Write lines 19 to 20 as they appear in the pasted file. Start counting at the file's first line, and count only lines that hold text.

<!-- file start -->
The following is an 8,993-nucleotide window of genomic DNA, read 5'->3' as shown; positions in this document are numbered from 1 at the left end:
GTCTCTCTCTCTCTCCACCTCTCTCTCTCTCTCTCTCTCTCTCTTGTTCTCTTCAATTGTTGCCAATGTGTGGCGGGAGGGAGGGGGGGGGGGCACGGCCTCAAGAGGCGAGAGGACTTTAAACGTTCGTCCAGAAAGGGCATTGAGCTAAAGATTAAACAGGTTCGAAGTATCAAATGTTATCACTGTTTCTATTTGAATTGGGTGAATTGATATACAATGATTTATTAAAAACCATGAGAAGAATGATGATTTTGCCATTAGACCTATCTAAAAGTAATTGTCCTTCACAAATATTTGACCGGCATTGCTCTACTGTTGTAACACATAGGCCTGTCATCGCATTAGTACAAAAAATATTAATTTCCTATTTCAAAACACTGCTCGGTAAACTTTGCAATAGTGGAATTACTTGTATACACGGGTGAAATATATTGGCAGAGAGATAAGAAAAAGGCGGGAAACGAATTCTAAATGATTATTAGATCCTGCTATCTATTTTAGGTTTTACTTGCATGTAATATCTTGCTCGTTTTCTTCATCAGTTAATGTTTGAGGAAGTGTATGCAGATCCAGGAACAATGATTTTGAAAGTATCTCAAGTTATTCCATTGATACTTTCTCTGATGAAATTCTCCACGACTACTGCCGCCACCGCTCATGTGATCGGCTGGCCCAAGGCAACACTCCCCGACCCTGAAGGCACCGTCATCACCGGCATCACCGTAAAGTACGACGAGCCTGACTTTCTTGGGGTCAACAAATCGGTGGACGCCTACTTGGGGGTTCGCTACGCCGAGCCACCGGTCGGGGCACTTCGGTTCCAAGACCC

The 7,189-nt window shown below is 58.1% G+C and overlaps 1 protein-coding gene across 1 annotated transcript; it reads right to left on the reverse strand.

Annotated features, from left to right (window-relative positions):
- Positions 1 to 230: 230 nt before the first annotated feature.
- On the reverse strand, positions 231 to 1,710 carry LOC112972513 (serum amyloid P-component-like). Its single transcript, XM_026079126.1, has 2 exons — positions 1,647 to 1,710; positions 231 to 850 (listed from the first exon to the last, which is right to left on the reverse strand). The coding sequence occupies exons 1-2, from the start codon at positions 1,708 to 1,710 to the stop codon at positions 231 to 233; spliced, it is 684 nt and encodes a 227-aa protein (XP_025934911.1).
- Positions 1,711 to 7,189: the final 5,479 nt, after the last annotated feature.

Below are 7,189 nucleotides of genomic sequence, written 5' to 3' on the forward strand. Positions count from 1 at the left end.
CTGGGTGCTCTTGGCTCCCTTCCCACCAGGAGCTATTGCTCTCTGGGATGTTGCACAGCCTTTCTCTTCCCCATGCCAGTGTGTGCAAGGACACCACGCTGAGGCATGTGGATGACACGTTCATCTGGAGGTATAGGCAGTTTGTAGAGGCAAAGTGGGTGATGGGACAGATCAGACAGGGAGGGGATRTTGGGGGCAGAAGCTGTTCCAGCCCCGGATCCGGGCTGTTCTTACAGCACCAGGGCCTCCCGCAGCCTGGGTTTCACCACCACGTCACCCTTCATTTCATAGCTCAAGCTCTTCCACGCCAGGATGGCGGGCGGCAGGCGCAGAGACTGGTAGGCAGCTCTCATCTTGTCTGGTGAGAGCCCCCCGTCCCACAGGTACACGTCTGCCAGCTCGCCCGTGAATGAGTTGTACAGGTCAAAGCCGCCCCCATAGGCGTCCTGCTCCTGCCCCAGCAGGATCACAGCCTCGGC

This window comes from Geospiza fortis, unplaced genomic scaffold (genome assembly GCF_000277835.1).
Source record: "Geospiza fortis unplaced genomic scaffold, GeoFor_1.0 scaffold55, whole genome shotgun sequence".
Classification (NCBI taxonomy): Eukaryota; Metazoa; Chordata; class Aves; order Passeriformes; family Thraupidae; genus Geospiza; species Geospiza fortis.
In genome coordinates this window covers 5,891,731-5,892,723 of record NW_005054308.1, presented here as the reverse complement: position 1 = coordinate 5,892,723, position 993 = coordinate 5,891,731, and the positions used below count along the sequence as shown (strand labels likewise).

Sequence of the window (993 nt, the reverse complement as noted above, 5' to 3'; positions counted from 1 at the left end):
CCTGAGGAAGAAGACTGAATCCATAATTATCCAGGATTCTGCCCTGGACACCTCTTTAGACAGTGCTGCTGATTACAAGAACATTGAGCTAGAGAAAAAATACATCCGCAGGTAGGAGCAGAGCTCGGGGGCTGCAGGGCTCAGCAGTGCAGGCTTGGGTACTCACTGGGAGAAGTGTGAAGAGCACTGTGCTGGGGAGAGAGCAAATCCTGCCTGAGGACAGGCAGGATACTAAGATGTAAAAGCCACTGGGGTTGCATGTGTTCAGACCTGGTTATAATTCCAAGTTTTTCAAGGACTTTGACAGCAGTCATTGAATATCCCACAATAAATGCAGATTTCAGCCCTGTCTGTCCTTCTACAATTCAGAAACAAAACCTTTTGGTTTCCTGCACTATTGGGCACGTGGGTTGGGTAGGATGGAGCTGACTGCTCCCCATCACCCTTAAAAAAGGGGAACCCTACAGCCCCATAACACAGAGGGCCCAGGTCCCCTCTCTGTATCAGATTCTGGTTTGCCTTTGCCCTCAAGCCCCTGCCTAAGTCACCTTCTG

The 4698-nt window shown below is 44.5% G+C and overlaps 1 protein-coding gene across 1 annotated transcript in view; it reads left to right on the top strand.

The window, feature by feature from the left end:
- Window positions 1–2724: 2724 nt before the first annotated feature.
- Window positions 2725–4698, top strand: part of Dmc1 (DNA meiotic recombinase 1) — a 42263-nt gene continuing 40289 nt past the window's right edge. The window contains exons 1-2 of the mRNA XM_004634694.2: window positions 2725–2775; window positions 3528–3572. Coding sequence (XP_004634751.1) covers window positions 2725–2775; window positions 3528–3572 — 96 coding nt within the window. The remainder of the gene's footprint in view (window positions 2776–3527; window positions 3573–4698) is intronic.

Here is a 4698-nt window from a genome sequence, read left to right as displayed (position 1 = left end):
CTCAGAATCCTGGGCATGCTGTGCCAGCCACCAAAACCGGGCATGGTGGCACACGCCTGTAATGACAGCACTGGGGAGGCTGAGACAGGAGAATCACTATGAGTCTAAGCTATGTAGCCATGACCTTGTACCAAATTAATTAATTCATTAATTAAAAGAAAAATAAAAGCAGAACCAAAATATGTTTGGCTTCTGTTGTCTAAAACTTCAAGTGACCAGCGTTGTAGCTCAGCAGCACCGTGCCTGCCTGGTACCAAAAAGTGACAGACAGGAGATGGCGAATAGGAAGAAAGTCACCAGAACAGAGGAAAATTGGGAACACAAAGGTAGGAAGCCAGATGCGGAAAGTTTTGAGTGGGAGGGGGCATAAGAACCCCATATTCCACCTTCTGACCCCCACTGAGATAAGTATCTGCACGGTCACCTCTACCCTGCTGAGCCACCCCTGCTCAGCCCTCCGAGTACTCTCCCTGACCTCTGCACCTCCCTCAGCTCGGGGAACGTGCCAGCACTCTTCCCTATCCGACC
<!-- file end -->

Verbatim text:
- Window positions 2725–4698, top strand: part of Dmc1 (DNA meiotic recombinase 1) — a 42263-nt gene continuing 40289 nt past the window's right edge. The window contains exons 1-2 of the mRNA XM_004634694.2: window positions 2725–2775; window positions 3528–3572. Coding sequence (XP_004634751.1) covers window positions 2725–2775; window positions 3528–3572 — 96 coding nt within the window. The remainder of the gene's footprint in view (window positions 2776–3527; window positions 3573–4698) is intronic.

Here is a 4698-nt window from a genome sequence, read left to right as displayed (position 1 = left end):